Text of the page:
But the thrust of you comment is correct. Duntsch was able to leave a trail of maiming patients, and the hospitals and physicians who knew about his problems all kept quiet and hid behind peer review and reporting privileges to keep it quiet. This allowed Duntsch to move from hospital to hospital injuring one patient after the next. When the patients pursued claims, the hospitals tried to claim that the only viable claim was "negligent credentialing" which required a showing of malice and actual knowledge. They hid their actual knowledge behind the claim of privileges. But the plaintiffs pursued other theories and fought successfully uphill on liability. The damage caps limited their recovery to the actual economic damages (which might be in the hundreds of thousands to millions) plus the noneconomic damage caps of $250k-$500k. While the damage caps are complete BS and do not allow for full and just compensation, the damage caps were not as much of a problem. The crappy law on liability was a bigger frustration.

It is truly remarkable that the Dallas District Attorney pursued criminal charges to Duntsch. There was quick pushback with the claim that never before had the Dallas DA ever prosecuted a doctor for hurting a patient during a medical procedure. It was claimed to be a dangerous precedent. But the DA pushed forward because Duntsch needed to be behind bars. They got their conviction, and now he faces a lifetime in jail.

Duntsch lost his license. The settlements took his financial net worth (and the plaintiffs obtained reasonable recoveries from the hospitals and Duntsch). And he will serve time in jail. The law in Texas is horrible, but this was one of the fullest measures of justice I have seen in a long time.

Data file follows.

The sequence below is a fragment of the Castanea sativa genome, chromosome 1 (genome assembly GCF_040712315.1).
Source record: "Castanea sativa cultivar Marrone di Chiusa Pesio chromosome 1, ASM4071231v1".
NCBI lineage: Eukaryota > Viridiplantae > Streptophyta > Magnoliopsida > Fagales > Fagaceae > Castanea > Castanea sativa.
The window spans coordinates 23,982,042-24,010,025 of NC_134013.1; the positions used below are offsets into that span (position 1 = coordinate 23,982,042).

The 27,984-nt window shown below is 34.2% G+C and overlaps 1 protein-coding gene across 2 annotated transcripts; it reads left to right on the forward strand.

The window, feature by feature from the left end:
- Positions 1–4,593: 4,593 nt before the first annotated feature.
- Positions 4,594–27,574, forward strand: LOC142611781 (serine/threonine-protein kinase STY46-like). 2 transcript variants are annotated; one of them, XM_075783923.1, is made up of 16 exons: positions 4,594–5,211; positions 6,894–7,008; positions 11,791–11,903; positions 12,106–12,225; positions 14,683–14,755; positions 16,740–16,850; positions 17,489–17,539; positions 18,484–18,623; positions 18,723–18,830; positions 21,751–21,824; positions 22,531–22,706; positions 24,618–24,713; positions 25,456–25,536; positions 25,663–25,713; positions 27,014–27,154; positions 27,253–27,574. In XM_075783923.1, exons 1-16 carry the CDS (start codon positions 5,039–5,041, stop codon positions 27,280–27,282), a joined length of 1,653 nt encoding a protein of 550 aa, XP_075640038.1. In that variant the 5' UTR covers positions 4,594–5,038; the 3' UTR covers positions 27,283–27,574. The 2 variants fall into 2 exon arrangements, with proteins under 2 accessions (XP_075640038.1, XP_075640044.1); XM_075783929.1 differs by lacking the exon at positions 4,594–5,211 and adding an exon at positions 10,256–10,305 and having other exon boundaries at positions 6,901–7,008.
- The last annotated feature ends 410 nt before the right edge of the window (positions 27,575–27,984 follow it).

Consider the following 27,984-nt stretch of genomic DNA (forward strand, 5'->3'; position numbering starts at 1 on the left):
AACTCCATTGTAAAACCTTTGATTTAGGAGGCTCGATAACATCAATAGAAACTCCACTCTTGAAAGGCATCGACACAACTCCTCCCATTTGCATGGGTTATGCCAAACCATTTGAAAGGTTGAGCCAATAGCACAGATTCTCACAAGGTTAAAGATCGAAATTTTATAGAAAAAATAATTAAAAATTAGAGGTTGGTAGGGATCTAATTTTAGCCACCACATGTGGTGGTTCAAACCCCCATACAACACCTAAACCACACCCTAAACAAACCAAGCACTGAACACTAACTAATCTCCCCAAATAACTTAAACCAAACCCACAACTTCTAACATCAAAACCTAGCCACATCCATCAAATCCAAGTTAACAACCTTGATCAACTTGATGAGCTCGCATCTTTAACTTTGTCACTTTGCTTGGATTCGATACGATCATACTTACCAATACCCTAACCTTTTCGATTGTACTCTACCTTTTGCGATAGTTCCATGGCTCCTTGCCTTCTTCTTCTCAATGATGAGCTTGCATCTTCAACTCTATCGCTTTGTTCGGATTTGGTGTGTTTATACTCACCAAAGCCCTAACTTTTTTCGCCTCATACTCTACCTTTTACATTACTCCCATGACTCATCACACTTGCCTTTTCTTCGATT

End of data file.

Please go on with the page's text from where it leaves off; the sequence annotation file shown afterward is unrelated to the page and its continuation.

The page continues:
posted by dios at 10:12 AM on February 16 [27 favorites]


Some ways into the article, in one of his many gross acts of incompetence, there's this:

He was shocked at the CT scan: the spinal fusion hardware sat in her soft tissue. The nerve root had been amputated.

Which reminds me of a passage from Henry Marsh's Do No Harm. You get the feeling that Marsh, a neurosurgeon, is the ur-asshole, in a medical ranking of assholery that already places neurosurgeons at the top. But Marsh expects basic competence, at least. He allowed a resident to start a surgery sciatica surgery, when he'd take over as things became difficult; the resident severed the nerve root during the 'simple' sciatica surgery.
'Oh Jesus fucking Christ!' I blurt out. 'You've severed the nerve root!' I threw the forceps onto the floor and flung myself away from the operating table to stand against the far wall of the theatre. I tried to calm myself down. I felt like bursting into tears. It is, in fact, highly unusual for gross technical mistakes like this to occur in surgery. Most mistakes during operations are subtle and complex and scarcely count as mistakes. Indeed, in thirty years of neurosurgery I'd never witnessed this particular disaster, although I had heard of it happening. [... After a discussion of exactly what gross anatomical mistakes were made to even make cutting the nerve root possible so early in the surgery:] It [cutting the nerve root] was an utterly bizarre thing to have done.
"It really was staggeringly incompetent," he goes on to say. Of a resident. Duntsch was a licensed surgeon, working independently, and somehow wasn't caught until he had maimed or killed multiple patients.

If he really is a trained neurosurgeon, then that whole training program comes into question for me.

The story answered that to my satisfaction with repeated references to way too many drugs and way too much alcohol. But the training facility should feel some heat and exposure over this, certainly.
posted by flibbertigibbet at 10:14 AM on February 16 [6 favorites]


No, they get lied to by the doctors, who tell them that the reason medical care is so expensive is because of doctors needing to protect themselves from those evil trial lawyers.